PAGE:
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London men versus New York men: who's better?
Despite their similarities, London chaps and New York guys are markedly different species. So who's best, asks (Londoner turned New Yorker) Tom Cowell
The New York male and the London male: two species of dude so similar, in many respects they seem to have been separated at birth. Both stomp triumphantly around financial and media capitals. Both feel they live at the centre of the known universe. And both spend far too much time on their hair.
But there are marked differences between these tribes, from confidence and sense of humour, to mating rituals and dress sense.
So who's best? Gotham guys or Big Smoke boys? There's only one way to find out: wholly unscientific means of anecdotes from people who have lived in both cities.
Alexander T., a British-born doctor living in Harlem, thinks that "maleness" is a much more consciously performed thing in Manhattan than in London. “Your clothes, what you order in a restaurant, your ability to deliver a sincere patter about your goals and passions – these are things that will help get you laid in New York. Sometimes the London approach of just relying on being funny and self-deprecating will fail to impress.” But only sometimes, Alexander stresses. “For every woman who judges you harshly for your lack of a five-year plan, there will be others driven so mad with trauma by douchebag New York males that a few hours of you listening and being a nice guy will make you seem like the catch of the century.”
“There’s definitely more of a sense ‘don’t ask, never get’ in the U.S., so New Yorkers are a bit more what Brits would call ‘chancers’, for lack of a better term,” says Johanna D., a dual-citizen film producer who lived in New York for three years but now resides in London. “There’s the sense that a men can ask you out at the drop of a hat in New York. I was once in a discount shoe warehouse and the guy working the till asked for my phone number. Um, thanks, but no. That wouldn’t happen in London.”
Johanna’s American academic partner Daniel H. is stunned by the speed of coupling in London. “There’s less understood by default by both parties in America, which means mating conversations and periods go on longer. There’s more shared understanding of the mating/courting ritual in London, which is basically ‘meet, drink, shag’”. Johanna adds: “A London date very quickly goes from awkward diffidence to incredibly wasted and “you’re f--king gorgeous, mate”. People are more willing to ask questions and find out what you’re like in New York, which for a Brit feels incredibly fake. A British girl’s default response to that is “why aren’t you either ignoring me, or slobbering all over my face?”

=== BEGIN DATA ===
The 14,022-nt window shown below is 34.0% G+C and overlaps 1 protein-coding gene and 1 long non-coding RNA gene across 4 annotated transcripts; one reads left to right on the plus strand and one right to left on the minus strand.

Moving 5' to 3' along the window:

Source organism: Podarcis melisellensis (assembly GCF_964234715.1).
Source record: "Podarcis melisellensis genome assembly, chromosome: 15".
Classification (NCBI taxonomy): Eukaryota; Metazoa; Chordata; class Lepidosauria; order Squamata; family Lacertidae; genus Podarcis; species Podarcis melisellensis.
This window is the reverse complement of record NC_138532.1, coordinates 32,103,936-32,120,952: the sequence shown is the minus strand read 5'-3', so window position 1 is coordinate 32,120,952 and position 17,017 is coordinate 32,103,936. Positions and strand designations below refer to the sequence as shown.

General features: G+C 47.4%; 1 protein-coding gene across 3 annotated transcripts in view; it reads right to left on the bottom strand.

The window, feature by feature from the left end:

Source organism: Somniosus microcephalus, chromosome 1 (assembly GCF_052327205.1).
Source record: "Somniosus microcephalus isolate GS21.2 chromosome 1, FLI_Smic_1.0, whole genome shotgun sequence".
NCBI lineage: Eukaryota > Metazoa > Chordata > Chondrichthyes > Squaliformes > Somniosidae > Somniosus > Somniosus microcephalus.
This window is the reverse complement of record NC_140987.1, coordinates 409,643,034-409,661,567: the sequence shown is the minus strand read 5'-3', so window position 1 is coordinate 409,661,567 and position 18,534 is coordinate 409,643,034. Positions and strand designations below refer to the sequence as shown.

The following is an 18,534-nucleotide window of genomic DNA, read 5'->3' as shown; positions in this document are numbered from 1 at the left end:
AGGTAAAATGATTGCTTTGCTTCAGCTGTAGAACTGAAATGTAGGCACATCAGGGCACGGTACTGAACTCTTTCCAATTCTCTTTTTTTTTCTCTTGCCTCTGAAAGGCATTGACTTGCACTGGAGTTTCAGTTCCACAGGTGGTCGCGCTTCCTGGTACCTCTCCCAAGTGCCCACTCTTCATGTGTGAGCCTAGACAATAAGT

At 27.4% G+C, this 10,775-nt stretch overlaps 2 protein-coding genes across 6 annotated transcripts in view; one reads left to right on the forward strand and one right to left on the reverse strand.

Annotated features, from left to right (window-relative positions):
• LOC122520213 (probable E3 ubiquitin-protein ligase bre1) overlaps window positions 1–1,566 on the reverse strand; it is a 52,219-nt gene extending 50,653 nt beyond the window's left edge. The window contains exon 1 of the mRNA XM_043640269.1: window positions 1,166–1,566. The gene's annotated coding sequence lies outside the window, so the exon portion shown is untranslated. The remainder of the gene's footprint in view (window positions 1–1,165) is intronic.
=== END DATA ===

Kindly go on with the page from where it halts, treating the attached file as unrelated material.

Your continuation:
Julia B. is a fundraiser in London, who lived in New York for seven years. “London men dress better in general, and look a million miles better in suits. For some reason, New Yorkers are obsessed with boxy, ill-fitting suit jackets, Wall Street types being the worst offenders. New York men are probably more buff, and more image-conscious in general. There was once a big divide in pube-trimming [New York yes, London no], but London has closed that gap.” New Yorkers seem much more reluctant to grow up, she thinks. “New York men try and retain their youth for longer. There are more 45 year olds with skateboards in Williamsburg, Brooklyn than there are in Hackney. London men will want to settle down sooner than New Yorkers. As a woman, there’s more danger of being single in New York since men want to stay 20 in their minds forever, so women don’t want to commit either because they see all these immature dudes around. In London, men understand women’s biological clocks a little better.”
The stock New Yorker has an abrasive reputation, but graphic designer Michael L. says the two years he spent in London upended that stereotype for him. “London guys wear a grim, unpleasant face a lot of the time. People in New York were a lot more willing to be friendly. And that’s what English people will describe as fake. They think the New York niceness is not genuine.” This unpleasant edge extended over into male bonding rituals, too. “London men are a lot more willing to get sarcastic and throw mean jabs quicker than Americans will. With my close American friends, I’ll make fun of them all day long. But it takes time to get there. Brits go for the jugular right away. All that 'taking the p---' culture takes a lot of adjusting to”.
So there you have it. Are you a London man seeking fun and flings? You should definitely spend a few weeks in New York. Your superior wardrobe, mature demeanour and refreshing self-deprecation will land in fertile, man-boy traumatised soil in the City That Never Sleeps. But London women? Avoid the siren song of the New York male. No matter how grumpy your London beau is, he’s a better overall package than the flash-harry New Yorker locked in the throes of arrested development. Yes, that suave Manhattanite just romantically asked you out in the middle of the street. But, a) he asks out every woman with a pulse, and, b) he probably works at a discount shoe store.
What’s your take on the differences between New York and London men? Who would you rather be stuck in a lift, on a road trip, or hitting the bars with? Let us know in the comments.
Tom Cowell is a writer and comedian. He was raised in London and lives in New York. Follow him on Twitter @mrtomcowell